Also, it would have been desirable to represent the long history of Canadian archaeological scholarship by including at least one essay about Canadian Palaeo-American sites by a Canadian author. It saddens me to observe that no Canadian archaeological site was posted upon the map on page 2 (entitled — "Figure 0.1. Map of selected sites and quarries discussed within this volume."). Authors Miller and Gingerich, however, did not fail to present the series of C-14 determinations from the Debert site in Nova Scotia in Chapter 1! We owe a great debt to Canadian scholars for elucidating the Palaeo-American archaeological sequence of eastern North America. Let us hope they will forgive us for slighting them.
Also in Chapter 1, I noted usage of an out-dated concept that Dalton is pre-eminently a Palaeo-American manifestation. This idea persists despite excellent and well-reported radiocarbon dates and dietary remains from the Olive Branch site in Illinois, which indicate placement within the Archaic era. The Olive Branch C-14 dates actually have been omitted from Miller's and Gingerich's Appendix — an oversight, if unintentional, calls into question their command of the archaeological literature. The Olive Branch radiocarbon dates are based upon wood charcoal from stratified contexts and have been cited by scholars in various publications, intended for both amateurs and professionals.
For me, one of the thrusts of Miller's and Gingerich's Appendix of radiocarbon dates is that there is an obvious need for new determinations. Archaeological fieldwork these days is not providing enough materials for absolute dating — materials that were available so freely only a generation or two ago. In short, we need more large-scale excavations of important encampments where adequate samples of datable materials stand to be discovered. This criticism is not levied against In the Eastern Fluted Point Tradition; rather it is an indictment of North American archaeology itself.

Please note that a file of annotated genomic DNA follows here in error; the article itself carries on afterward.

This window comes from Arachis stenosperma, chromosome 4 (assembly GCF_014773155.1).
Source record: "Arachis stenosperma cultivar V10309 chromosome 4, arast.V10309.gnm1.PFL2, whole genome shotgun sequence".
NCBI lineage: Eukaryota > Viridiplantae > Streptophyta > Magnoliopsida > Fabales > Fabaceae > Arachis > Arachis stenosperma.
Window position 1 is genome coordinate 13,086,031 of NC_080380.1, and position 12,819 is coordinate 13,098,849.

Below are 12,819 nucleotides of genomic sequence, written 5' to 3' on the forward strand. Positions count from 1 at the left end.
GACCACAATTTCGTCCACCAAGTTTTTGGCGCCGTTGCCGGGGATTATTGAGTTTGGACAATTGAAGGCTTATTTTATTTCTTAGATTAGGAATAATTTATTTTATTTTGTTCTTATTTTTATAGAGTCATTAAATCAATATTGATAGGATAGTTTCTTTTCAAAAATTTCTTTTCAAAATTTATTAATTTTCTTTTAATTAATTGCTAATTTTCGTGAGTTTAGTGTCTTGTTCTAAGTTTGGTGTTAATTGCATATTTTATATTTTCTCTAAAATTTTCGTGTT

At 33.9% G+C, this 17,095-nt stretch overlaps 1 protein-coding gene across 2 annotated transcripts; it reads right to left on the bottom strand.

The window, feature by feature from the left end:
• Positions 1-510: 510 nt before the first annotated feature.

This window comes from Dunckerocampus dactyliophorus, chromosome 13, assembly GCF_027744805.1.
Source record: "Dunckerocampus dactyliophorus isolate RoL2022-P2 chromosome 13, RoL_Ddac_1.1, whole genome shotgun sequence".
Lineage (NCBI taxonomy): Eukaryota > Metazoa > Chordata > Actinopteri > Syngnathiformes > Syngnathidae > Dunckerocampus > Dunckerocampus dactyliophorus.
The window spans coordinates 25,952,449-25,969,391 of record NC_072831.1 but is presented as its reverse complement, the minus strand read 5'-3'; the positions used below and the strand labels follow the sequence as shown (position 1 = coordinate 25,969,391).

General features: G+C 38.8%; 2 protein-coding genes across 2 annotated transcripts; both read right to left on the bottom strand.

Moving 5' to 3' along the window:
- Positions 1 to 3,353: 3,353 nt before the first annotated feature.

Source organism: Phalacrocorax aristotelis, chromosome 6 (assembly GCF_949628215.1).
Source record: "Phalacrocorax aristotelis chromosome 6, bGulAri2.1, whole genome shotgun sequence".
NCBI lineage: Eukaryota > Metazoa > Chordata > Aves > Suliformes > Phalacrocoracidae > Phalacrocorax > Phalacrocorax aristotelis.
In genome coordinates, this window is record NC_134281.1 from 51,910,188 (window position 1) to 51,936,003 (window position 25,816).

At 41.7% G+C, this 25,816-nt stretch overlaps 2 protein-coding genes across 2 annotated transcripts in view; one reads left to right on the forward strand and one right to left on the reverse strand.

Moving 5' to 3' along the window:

Lucinda McWeeney's chapter about "Paleoindian environment" — Chapter 2 — contains both interesting insights and some glaring omissions. Apparently she is unaware of the excellent, absolutely dated pollen sequence for the Vail fluted point Palaeo-American site, which was available as a dissertation until its recent appearance (2009) as a chapter in a monograph? The impact of her essay is lessened because of this oversight. I was shocked to learn from her that some of the rare calcined faunal remains from the Bull Brook site, Ipswich, Massachusetts, were sacrificed for radiocarbon dating. All in all. I agree with her position that there is too much variation in environmental and subsistence data to generalize about Palaeo-Americans of the Northeast (see page 41).
One of the weakest essays of the volume is Jesse Tune's reassessment (Chapter 7) of the Wells Creek site, north-central Tennessee — a focus of Don Dragoo's research during the 1960s. It is not surprising to learn, perhaps, that Tune's paper was solicited after the symposium had occurred. He fails to cite two references about work performed at Wells Creek nearly a decade before his own. Why Tune should choose to ignore such documents, which had been provided to him well before his essay went to press, is a matter that only he can address.
One could continue this discussion of chapter contents for many, many pages; however, perceptions of "adequacy" are likely to vary from reader to reader. What emerges is that we have been presented a great amount of food for thought, and we must be grateful to all the authors, editor Gingerich, and the University of Utah press for taking the trouble to do so. This book belongs on the shelf of every Palaeo-American scholar and in every library that prides itself for its holdings of materials relating to the earliest settlement of North America.
Reviewed by R. M. Gramly, PhD, ASAA Organizer (7/2013).